By Jamie Kirk
Progress, not Perfection should be our goal. Why is it that we tend to strive for perfection and get disappointed when that goal is not met. Most of us are closer to the failure portion of the barometer anyways (if we listened to that little devil on our shoulder called low-self esteem). Following these five steps in a SMART model should help us get on track towards our #summertime roadmap, whatever that may be.
When we plan out our goals, we are setting up selves up for disappointment if we don’t have a number in mind, a destination or purpose in mind. Yes, I get it “shoot for the moon, and at least you will be among the stars.” That’s a load of crap. For our purposes, we need to set goals that are specific. Generally goals or getting “close,” is not gonna cut it to get us where we need to be. Your goals should be clear and concise, black and white. Don’t leave any room for misinterpretation. Example – Run at least 5 miles a week from June to October.
That which is measured gets improved. Whichever goals we set, we have to be able to measure it against something. Be it the past, be it a friend, or just a stat we read about in a magazine. The measurement looks like something that you can quantify. Something that you will provide a status of how close and/or how far you are to your goal. Example – I want to reduce calorie count by 500 a day for 30 days.
This is obviously the hardest one. If you are 6’2, it is unlikely you will weigh 162 pounds and have single digit body fat. That is not attainable. The goal-setting process should indeed stretch you, but not to the point that you are stressed out about not even getting close to your goal. Make sure the goal is something that you feel is achievable through your blood, sweat, and tears, and NOT only achieved if you were bleeding, sweating and crying the process. Example – I would like to learn a foreign language before the holiday season to prepare for my trip abroad.
Be kind to yourself. Don’t overextend yourself. Being realistic means is this in the realm of reality for you, based on your situation. If money is a challenge right now, maybe traveling to three countries this summer is out. Having a goal to be married and have a June wedding, in mid-June and you’re single? Ummmm, likely not realistic. Keep in mind having a goal that is attainable and realistic are similar, but the difference is that you will suffer a bigger blow to your ego or pride, etc. if the goal never even had a chance. Example – I would like to take my dog for longer walks in the evening, I can’t because of my time crunch in the morning.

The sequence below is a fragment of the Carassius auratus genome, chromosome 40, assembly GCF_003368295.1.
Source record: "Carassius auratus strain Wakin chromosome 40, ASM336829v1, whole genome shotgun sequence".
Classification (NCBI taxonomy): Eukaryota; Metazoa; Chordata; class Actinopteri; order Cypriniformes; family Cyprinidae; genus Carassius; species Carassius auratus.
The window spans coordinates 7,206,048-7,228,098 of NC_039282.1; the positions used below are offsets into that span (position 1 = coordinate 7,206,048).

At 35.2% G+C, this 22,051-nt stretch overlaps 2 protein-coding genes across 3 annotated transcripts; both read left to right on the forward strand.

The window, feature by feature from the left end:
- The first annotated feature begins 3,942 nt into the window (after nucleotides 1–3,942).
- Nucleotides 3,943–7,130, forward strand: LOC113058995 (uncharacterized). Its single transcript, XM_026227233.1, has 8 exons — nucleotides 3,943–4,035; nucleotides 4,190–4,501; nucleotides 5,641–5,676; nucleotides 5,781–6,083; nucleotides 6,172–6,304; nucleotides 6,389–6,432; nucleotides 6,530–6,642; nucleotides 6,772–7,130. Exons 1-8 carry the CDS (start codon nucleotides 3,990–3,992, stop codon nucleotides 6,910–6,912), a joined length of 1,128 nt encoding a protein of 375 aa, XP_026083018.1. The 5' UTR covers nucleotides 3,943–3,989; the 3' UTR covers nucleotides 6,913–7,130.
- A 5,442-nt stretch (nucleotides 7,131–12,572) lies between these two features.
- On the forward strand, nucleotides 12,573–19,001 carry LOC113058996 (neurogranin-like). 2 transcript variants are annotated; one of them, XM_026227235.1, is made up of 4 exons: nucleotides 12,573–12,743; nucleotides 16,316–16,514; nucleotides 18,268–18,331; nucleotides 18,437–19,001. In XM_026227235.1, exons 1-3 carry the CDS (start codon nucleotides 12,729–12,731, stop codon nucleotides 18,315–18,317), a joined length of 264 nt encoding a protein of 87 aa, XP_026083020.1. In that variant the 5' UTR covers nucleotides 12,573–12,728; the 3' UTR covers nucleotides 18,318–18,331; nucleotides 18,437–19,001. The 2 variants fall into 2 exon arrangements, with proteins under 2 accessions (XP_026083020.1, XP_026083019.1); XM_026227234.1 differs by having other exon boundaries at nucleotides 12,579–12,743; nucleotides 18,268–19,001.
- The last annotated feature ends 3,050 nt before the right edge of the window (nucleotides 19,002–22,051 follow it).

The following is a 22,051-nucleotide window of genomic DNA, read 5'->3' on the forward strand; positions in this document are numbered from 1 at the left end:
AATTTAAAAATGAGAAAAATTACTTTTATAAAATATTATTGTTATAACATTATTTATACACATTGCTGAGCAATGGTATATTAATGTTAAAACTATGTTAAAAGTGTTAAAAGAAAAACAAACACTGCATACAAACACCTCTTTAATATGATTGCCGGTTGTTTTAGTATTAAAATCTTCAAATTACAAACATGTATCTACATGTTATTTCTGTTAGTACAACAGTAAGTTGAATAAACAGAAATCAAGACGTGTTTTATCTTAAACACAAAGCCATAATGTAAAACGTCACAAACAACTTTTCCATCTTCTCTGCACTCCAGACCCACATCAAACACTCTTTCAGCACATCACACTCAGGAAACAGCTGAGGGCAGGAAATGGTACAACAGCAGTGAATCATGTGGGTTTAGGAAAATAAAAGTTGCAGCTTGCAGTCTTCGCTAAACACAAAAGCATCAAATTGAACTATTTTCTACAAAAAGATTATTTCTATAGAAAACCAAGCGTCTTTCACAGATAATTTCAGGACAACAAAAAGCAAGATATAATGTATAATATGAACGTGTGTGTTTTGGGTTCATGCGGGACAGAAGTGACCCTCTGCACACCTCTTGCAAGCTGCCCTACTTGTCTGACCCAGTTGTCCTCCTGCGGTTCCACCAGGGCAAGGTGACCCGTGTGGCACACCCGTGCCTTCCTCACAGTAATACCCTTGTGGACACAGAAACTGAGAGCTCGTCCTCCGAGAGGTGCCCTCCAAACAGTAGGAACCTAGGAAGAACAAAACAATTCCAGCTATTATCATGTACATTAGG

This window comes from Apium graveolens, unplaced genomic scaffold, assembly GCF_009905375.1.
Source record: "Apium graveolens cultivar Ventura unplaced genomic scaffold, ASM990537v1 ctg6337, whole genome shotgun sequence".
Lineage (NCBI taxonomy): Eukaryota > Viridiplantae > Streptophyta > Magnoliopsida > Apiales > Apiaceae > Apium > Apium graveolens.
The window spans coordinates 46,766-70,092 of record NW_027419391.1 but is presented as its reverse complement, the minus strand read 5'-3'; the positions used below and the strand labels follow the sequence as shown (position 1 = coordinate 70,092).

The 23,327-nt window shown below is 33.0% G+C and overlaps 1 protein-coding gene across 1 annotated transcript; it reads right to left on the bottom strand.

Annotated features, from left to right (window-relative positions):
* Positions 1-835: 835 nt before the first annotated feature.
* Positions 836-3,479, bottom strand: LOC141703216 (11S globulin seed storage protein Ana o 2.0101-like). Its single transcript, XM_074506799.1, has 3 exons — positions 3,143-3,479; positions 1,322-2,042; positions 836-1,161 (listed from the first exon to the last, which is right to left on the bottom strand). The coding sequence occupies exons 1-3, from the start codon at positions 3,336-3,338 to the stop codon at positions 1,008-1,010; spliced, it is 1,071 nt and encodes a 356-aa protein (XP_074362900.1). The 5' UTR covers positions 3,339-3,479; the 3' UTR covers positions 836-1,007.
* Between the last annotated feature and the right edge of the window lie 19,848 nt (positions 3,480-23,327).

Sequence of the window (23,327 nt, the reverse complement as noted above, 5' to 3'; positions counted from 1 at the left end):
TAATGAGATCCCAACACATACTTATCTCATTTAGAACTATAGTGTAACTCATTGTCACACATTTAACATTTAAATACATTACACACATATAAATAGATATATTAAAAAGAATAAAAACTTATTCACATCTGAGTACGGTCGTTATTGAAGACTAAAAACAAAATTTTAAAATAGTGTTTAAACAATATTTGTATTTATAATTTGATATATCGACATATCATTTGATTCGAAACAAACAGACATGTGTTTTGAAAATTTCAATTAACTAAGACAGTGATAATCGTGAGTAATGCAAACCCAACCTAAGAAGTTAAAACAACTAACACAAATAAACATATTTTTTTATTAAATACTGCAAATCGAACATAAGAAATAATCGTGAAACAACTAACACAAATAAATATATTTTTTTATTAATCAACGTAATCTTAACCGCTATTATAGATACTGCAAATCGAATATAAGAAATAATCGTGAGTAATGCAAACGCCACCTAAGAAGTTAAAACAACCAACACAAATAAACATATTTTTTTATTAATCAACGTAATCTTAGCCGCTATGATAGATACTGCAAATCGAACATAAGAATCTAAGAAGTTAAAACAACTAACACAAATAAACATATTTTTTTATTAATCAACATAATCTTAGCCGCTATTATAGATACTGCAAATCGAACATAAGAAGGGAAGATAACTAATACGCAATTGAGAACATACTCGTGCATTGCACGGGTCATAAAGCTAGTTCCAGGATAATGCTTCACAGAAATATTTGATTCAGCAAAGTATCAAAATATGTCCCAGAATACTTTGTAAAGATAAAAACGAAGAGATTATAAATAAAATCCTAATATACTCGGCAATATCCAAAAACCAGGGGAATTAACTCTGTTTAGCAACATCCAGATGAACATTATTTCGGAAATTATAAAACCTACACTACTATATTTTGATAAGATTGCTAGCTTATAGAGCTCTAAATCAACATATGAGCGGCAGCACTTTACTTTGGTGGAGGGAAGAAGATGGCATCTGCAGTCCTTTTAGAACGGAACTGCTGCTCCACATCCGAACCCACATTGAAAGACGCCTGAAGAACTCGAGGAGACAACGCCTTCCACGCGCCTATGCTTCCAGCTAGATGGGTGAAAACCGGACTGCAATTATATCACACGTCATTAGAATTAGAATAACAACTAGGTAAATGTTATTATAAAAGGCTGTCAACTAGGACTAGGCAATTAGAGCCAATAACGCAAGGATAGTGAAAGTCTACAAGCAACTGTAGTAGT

Choose goals for yourself that work with the timing of your life. Continue to choose goals for yourself that represent your lifestyle, your family, and your working environment. Sometimes the intent of the goal is timely, but the execution of the timing may not work out. Make sure the timing of things you want to achieve works for you. Not your neighbors, not your mate, not your kids, but for YOU. Example – I am going to start a neighborhood watch for my community because of the high crime in the warmer months in my area.
I think this SMART strategic model is an excellent way to do a deep dive and inventory of your life and see if you are on the right track. SMART personal goals really do work as long as you stay committed to the process. Oh, and the process contains the attributes above. It’s good stuff, when you are able to set a goal, remain diligent to your goal and eventually hit your goal. As this summer begins to hit full force, don’t wait another day to lay out your planned attack on your goal setting.